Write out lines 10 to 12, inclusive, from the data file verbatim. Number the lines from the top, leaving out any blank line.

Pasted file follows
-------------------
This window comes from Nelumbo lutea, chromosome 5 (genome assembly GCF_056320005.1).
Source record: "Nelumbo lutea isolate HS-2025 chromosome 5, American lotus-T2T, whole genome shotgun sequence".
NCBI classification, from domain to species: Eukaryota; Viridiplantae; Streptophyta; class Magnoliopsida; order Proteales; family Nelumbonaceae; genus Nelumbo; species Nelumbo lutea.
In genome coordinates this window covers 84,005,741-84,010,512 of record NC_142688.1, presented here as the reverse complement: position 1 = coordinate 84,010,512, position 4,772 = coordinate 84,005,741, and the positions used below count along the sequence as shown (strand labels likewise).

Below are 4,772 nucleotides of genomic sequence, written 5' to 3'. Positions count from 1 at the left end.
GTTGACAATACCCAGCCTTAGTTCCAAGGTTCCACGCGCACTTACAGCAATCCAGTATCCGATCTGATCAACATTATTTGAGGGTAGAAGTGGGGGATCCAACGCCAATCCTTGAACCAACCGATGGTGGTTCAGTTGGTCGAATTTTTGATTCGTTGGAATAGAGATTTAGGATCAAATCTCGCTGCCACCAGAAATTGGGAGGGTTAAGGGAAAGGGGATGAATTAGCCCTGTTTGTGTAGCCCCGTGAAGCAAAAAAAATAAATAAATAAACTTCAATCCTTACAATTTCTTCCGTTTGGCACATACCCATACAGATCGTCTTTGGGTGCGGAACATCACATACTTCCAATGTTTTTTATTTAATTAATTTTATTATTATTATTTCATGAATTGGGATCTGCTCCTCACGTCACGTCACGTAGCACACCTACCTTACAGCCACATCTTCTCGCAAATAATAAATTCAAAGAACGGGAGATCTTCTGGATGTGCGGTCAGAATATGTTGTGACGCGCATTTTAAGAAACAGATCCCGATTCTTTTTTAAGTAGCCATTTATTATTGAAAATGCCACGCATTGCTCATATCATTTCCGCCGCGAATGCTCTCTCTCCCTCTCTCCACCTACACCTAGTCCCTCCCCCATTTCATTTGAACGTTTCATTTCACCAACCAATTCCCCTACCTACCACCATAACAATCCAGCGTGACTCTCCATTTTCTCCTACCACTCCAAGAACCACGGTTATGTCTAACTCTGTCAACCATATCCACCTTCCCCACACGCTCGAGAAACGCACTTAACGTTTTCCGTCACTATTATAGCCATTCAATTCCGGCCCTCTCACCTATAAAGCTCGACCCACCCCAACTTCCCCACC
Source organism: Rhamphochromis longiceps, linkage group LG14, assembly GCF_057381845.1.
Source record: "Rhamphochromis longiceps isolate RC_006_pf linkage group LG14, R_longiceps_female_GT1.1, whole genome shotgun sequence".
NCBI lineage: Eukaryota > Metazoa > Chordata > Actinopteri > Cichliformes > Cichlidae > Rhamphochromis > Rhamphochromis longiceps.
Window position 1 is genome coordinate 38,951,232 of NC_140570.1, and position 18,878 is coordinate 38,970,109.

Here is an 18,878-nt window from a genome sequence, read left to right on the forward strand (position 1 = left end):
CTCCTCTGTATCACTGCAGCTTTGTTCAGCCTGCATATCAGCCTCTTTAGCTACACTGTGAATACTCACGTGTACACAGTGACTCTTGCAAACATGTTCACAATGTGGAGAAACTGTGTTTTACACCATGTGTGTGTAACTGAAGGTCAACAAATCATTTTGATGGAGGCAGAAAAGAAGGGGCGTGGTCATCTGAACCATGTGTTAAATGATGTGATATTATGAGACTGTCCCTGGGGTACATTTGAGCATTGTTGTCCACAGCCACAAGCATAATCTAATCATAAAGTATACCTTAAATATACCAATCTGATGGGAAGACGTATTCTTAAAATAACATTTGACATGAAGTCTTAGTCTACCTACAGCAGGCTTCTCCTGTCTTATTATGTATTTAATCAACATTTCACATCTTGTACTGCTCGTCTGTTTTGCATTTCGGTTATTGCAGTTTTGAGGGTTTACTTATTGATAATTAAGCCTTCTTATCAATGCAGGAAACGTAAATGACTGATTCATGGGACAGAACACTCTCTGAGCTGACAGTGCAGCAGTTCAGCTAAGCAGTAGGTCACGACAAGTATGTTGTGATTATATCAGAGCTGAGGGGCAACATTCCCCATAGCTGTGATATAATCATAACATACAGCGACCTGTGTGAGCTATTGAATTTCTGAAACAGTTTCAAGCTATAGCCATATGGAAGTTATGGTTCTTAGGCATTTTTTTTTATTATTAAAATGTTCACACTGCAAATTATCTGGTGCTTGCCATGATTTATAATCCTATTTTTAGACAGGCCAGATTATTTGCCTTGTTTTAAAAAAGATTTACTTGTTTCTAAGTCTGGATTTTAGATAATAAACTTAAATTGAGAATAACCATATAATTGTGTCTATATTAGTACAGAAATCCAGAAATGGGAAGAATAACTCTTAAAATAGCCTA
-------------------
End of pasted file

Window position 1 is genome coordinate 38,951,232 of NC_140570.1, and position 18,878 is coordinate 38,970,109.

Here is an 18,878-nt window from a genome sequence, read left to right on the forward strand (position 1 = left end):
CTCCTCTGTATCACTGCAGCTTTGTTCAGCCTGCATATCAGCCTCTTTAGCTACACTGTGAATACTCACGTGTACACAGTGACTCTTGCAAACATGTTCACAATGTGGAGAAACTGTGTTTTACACCATGTGTGTGTAACTGAAGGTCAACAAATCATTTTGATGGAGGCAGAAAAGAAGGGGCGTGGTCATCTGAACCATGTGTTAAATGATGTGATATTATGAGACTGTCCCTGGGGTACATTTGAGCATTGTTGTCCACAGCCACAAGCATAATCTAATCATAAAGTATACCTTAAATATACCAATCTGATGGGAAGACGTATTCTTAAAATAACATTTGACATGAAGTCTTAGTCTACCTACAGCAGGCTTCTCCTGTCTTATTATGTATTTAATCAACATTTCACATCTTGTACTGCTCGTCTGTTTTGCATTTCGGTTATTGCAGTTTTGAGGGTTTACTTATTGATAATTAAGCCTTCTTATCAATGCAGGAAACGTAAATGACTGATTCATGGGACAGAACACTCTCTGAGCTGACAGTGCAGCAGTTCAGCTAAGCAGTAGGTCACGACAAGTATGTTGTGATTATATCAGAGCTGAGGGGCAACATTCCCCATAGCTGTGATATAATCATAACATACAGCGACCTGTGTGAGCTATTGAATTTCTGAAACAGTTTCAAGCTATAGCCATATGGAAGTTATGGTTCTTAGGCATTTTTTTTTATTATTAAAATGTTCACACTGCAAATTATCTGGTGCTTGCCATGATTTATAATCCTATTTTTAGACAGGCCAGATTATTTGCCTTGTTTTAAAAAAGATTTACTTGTTTCTAAGTCTGGATTTTAGATAATAAACTTAAATTGAGAATAACCATATAATTGTGTCTATATTAGTACAGAAATCCAGAAATGGGAAGAATAACTCTTAAAATAGCCTA